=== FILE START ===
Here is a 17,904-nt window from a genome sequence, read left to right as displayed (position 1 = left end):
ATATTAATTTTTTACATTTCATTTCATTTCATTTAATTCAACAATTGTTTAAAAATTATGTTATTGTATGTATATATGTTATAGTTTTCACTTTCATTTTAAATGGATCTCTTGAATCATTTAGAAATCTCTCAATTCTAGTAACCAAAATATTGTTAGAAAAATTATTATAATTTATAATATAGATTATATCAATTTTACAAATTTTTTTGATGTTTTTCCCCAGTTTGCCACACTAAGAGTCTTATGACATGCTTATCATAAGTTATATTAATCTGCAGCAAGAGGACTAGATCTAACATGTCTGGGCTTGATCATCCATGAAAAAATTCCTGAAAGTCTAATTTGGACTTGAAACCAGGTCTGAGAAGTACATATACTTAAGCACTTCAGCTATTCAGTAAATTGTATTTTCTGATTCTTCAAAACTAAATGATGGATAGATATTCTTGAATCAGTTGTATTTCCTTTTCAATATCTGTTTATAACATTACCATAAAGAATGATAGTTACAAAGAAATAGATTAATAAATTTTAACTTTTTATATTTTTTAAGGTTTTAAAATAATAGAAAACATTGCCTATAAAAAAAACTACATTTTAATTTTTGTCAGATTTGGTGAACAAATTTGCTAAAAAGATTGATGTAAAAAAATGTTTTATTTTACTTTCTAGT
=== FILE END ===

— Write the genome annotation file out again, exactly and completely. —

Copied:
Here is a 17,904-nt window from a genome sequence, read left to right as displayed (position 1 = left end):
ATATTAATTTTTTACATTTCATTTCATTTCATTTAATTCAACAATTGTTTAAAAATTATGTTATTGTATGTATATATGTTATAGTTTTCACTTTCATTTTAAATGGATCTCTTGAATCATTTAGAAATCTCTCAATTCTAGTAACCAAAATATTGTTAGAAAAATTATTATAATTTATAATATAGATTATATCAATTTTACAAATTTTTTTGATGTTTTTCCCCAGTTTGCCACACTAAGAGTCTTATGACATGCTTATCATAAGTTATATTAATCTGCAGCAAGAGGACTAGATCTAACATGTCTGGGCTTGATCATCCATGAAAAAATTCCTGAAAGTCTAATTTGGACTTGAAACCAGGTCTGAGAAGTACATATACTTAAGCACTTCAGCTATTCAGTAAATTGTATTTTCTGATTCTTCAAAACTAAATGATGGATAGATATTCTTGAATCAGTTGTATTTCCTTTTCAATATCTGTTTATAACATTACCATAAAGAATGATAGTTACAAAGAAATAGATTAATAAATTTTAACTTTTTATATTTTTTAAGGTTTTAAAATAATAGAAAACATTGCCTATAAAAAAAACTACATTTTAATTTTTGTCAGATTTGGTGAACAAATTTGCTAAAAAGATTGATGTAAAAAAATGTTTTATTTTACTTTCTAGT